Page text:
RADIUS is an authentication, authorization, and accounting service that authenticates users by integrating with password databases, such as the a UNIX password file, Active Directory, LDAP, and simple text files containing user/password pairs. Reflection for Secure IT supports RADIUS for authentication purposes only.
One or more RADIUS authentication servers must be configured. To configure Reflection for Secure IT, you need the name of the RADIUS server, the port used for RADIUS communication (usually 1812 or 1645), and the shared secret used by the RADIUS server.
How it Works
The Reflection for Secure IT server acts as a RADIUS client in order to authenticate a user. Requests are sent in order to each RADIUS servers you have configured on the RADIUS pane.
- The Reflection for Secure IT server receives a keyboard-interactive authentication request from a client.
- If RADIUS authentication is enabled, the Reflection for Secure IT server attempts to authenticate the user by sending an ACCESS-REQUEST message with the User-Name and Password attribute/value pair to the first RADIUS server you have configured.
- The Reflection for Secure IT server waits for an ACCESS-ACCEPT or ACCESS-REJECT message from the RADIUS authentication server.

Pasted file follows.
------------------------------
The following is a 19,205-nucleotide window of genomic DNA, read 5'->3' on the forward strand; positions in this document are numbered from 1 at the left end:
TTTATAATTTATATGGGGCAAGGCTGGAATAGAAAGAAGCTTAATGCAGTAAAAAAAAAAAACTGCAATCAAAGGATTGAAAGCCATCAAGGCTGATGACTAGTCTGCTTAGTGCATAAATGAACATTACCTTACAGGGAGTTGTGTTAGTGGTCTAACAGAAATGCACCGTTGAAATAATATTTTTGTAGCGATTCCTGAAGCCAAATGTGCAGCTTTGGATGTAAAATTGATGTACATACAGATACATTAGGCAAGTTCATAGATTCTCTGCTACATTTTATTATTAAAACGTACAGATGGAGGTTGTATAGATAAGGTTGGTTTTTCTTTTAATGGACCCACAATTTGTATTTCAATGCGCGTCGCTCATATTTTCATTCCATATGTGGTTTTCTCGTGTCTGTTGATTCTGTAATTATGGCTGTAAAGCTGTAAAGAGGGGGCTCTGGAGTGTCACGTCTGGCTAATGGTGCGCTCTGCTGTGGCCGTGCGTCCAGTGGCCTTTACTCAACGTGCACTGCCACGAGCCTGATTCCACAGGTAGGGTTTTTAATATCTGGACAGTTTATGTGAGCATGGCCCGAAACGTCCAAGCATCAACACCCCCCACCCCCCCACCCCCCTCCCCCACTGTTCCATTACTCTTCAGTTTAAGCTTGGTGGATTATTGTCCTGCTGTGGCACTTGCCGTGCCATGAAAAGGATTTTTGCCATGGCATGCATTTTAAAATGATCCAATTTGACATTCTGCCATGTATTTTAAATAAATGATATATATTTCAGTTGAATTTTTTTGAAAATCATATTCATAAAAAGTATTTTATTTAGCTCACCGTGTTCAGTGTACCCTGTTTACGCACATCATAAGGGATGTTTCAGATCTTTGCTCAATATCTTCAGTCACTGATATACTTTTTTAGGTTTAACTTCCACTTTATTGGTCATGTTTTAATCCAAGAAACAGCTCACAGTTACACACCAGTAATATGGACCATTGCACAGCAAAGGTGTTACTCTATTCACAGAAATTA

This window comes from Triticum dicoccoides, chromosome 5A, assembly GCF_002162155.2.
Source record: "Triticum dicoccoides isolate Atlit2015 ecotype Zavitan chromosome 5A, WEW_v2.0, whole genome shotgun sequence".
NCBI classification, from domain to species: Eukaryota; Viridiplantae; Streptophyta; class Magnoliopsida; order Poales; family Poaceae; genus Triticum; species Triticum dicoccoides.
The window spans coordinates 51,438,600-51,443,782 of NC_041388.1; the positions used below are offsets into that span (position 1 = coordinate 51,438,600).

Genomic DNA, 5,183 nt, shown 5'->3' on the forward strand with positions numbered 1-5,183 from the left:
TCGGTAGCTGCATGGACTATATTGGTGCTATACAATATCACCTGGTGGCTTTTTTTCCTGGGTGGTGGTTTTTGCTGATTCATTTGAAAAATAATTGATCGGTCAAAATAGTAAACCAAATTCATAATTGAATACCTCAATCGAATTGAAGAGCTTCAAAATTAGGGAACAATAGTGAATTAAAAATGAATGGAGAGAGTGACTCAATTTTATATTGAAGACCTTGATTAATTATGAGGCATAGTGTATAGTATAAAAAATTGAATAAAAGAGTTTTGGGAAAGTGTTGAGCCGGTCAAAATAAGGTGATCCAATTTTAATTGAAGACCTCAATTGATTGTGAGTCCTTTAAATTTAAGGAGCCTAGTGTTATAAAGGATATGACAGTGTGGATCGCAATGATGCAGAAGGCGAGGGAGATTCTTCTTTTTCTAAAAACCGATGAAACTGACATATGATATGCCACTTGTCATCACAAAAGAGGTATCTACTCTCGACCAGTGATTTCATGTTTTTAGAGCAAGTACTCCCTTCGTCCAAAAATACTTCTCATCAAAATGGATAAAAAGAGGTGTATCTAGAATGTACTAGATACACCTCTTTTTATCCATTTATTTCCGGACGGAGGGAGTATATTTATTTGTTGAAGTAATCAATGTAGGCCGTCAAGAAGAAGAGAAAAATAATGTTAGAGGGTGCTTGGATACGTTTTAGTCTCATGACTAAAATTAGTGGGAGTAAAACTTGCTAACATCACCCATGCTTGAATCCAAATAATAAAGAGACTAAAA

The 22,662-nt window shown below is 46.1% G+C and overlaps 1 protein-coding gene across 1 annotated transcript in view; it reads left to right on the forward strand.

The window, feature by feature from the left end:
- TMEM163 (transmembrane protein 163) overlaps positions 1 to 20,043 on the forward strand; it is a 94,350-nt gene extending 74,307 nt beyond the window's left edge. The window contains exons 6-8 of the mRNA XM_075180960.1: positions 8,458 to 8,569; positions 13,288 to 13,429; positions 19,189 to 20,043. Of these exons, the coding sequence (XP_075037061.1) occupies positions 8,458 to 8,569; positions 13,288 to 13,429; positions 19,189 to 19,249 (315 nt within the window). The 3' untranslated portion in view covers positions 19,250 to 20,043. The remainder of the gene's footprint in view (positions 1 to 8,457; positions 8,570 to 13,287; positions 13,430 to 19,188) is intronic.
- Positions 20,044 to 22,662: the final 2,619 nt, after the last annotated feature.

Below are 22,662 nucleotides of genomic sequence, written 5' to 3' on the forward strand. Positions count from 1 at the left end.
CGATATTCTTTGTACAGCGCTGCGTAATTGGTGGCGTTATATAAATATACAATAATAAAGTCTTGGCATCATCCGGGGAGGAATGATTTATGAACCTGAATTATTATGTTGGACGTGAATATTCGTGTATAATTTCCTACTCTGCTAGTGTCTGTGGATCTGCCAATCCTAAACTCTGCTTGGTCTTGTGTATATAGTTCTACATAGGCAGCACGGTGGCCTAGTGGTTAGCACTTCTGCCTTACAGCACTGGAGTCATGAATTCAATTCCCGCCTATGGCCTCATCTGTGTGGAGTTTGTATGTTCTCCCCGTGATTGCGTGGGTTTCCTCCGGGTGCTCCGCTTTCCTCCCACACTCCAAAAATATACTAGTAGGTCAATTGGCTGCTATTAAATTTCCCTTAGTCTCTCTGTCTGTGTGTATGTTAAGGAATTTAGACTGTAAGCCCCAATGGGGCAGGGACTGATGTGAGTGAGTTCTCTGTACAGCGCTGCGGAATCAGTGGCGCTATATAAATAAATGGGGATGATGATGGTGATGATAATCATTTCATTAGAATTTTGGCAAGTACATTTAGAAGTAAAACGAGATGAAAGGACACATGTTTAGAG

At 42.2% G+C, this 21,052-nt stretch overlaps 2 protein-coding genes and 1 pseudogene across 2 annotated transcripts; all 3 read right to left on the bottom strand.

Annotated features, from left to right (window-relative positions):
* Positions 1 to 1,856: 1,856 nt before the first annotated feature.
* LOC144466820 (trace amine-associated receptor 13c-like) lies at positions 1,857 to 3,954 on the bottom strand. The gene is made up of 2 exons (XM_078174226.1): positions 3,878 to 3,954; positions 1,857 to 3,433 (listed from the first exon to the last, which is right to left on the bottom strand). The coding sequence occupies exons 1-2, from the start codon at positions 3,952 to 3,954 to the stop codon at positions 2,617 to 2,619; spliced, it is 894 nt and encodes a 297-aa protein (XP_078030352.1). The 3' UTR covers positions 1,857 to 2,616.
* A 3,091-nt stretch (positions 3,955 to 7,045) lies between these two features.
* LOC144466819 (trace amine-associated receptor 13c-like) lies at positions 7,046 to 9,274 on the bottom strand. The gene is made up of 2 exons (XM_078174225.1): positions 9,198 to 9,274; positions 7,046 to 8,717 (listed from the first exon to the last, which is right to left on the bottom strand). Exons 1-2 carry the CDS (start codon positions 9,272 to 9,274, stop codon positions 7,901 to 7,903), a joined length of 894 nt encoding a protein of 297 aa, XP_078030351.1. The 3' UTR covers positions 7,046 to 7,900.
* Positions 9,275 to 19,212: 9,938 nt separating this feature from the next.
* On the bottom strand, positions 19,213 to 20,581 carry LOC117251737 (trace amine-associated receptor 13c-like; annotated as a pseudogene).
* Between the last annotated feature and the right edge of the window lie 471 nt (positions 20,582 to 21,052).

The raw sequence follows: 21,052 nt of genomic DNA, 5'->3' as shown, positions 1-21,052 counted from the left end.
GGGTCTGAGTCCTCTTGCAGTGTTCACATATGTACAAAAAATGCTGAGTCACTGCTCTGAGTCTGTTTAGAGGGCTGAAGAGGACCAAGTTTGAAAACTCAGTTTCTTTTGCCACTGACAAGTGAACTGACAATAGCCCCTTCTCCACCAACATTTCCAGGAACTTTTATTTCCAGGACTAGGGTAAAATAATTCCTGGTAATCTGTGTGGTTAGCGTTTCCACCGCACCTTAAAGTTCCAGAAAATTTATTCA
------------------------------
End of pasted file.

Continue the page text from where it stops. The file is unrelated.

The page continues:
- If the Reflection for Secure IT server receives an ACCESS-ACCEPT message, the client connection is allowed and the Reflection for Secure IT server provides user access based on the current server configuration. If the server receives an ACCESS-REJECT message, or it fails to receive a response, the server attempts to authenticate to any additional RADIUS servers you have configured. If no ACCESS-ACCEPT message is received from any RADIUS server, RADIUS authentication fails and the Reflection for Secure IT server attempts any other allowed authentications.
Note: Authentication fails if a user is able to authenticate to the RADIUS authentication server, but no account exists for that user on the Reflection for Secure IT server computer or the domain that the server is joined to.